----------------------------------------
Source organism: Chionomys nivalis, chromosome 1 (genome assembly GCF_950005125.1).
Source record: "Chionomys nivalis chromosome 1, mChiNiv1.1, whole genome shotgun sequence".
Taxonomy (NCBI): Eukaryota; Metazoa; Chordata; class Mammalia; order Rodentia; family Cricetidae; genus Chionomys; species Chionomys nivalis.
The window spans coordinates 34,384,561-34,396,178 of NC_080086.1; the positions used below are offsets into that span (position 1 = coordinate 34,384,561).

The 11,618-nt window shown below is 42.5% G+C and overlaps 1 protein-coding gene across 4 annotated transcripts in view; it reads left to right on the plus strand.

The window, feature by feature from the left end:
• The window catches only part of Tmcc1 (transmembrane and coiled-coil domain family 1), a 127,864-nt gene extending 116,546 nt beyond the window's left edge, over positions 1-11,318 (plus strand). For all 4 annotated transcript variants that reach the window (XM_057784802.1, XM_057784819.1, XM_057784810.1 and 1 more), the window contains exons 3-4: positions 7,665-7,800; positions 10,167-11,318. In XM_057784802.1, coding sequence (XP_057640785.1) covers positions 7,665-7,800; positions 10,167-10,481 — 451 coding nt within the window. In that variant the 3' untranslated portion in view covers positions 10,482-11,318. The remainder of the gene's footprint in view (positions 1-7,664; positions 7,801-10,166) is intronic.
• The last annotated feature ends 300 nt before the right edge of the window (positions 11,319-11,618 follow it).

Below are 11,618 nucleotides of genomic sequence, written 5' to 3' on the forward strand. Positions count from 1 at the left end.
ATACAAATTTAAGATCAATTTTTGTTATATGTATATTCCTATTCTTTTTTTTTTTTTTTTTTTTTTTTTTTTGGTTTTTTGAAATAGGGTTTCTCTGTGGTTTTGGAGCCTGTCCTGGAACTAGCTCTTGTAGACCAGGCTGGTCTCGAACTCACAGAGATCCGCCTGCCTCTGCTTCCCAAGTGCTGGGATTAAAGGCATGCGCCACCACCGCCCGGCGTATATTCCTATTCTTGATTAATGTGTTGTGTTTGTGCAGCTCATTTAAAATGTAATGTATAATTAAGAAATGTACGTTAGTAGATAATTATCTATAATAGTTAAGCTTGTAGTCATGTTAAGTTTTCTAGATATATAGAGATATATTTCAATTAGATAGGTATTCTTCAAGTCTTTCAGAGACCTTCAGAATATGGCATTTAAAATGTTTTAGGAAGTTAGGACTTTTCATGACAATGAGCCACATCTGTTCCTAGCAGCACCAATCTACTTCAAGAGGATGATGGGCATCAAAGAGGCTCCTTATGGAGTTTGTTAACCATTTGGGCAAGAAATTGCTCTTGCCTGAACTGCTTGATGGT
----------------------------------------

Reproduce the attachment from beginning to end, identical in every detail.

Source organism: Chionomys nivalis, chromosome 1 (genome assembly GCF_950005125.1).
Source record: "Chionomys nivalis chromosome 1, mChiNiv1.1, whole genome shotgun sequence".
Taxonomy (NCBI): Eukaryota; Metazoa; Chordata; class Mammalia; order Rodentia; family Cricetidae; genus Chionomys; species Chionomys nivalis.
The window spans coordinates 34,384,561-34,396,178 of NC_080086.1; the positions used below are offsets into that span (position 1 = coordinate 34,384,561).

The 11,618-nt window shown below is 42.5% G+C and overlaps 1 protein-coding gene across 4 annotated transcripts in view; it reads left to right on the plus strand.

The window, feature by feature from the left end:
• The window catches only part of Tmcc1 (transmembrane and coiled-coil domain family 1), a 127,864-nt gene extending 116,546 nt beyond the window's left edge, over positions 1-11,318 (plus strand). For all 4 annotated transcript variants that reach the window (XM_057784802.1, XM_057784819.1, XM_057784810.1 and 1 more), the window contains exons 3-4: positions 7,665-7,800; positions 10,167-11,318. In XM_057784802.1, coding sequence (XP_057640785.1) covers positions 7,665-7,800; positions 10,167-10,481 — 451 coding nt within the window. In that variant the 3' untranslated portion in view covers positions 10,482-11,318. The remainder of the gene's footprint in view (positions 1-7,664; positions 7,801-10,166) is intronic.
• The last annotated feature ends 300 nt before the right edge of the window (positions 11,319-11,618 follow it).

Below are 11,618 nucleotides of genomic sequence, written 5' to 3' on the forward strand. Positions count from 1 at the left end.
ATACAAATTTAAGATCAATTTTTGTTATATGTATATTCCTATTCTTTTTTTTTTTTTTTTTTTTTTTTTTTTGGTTTTTTGAAATAGGGTTTCTCTGTGGTTTTGGAGCCTGTCCTGGAACTAGCTCTTGTAGACCAGGCTGGTCTCGAACTCACAGAGATCCGCCTGCCTCTGCTTCCCAAGTGCTGGGATTAAAGGCATGCGCCACCACCGCCCGGCGTATATTCCTATTCTTGATTAATGTGTTGTGTTTGTGCAGCTCATTTAAAATGTAATGTATAATTAAGAAATGTACGTTAGTAGATAATTATCTATAATAGTTAAGCTTGTAGTCATGTTAAGTTTTCTAGATATATAGAGATATATTTCAATTAGATAGGTATTCTTCAAGTCTTTCAGAGACCTTCAGAATATGGCATTTAAAATGTTTTAGGAAGTTAGGACTTTTCATGACAATGAGCCACATCTGTTCCTAGCAGCACCAATCTACTTCAAGAGGATGATGGGCATCAAAGAGGCTCCTTATGGAGTTTGTTAACCATTTGGGCAAGAAATTGCTCTTGCCTGAACTGCTTGATGGT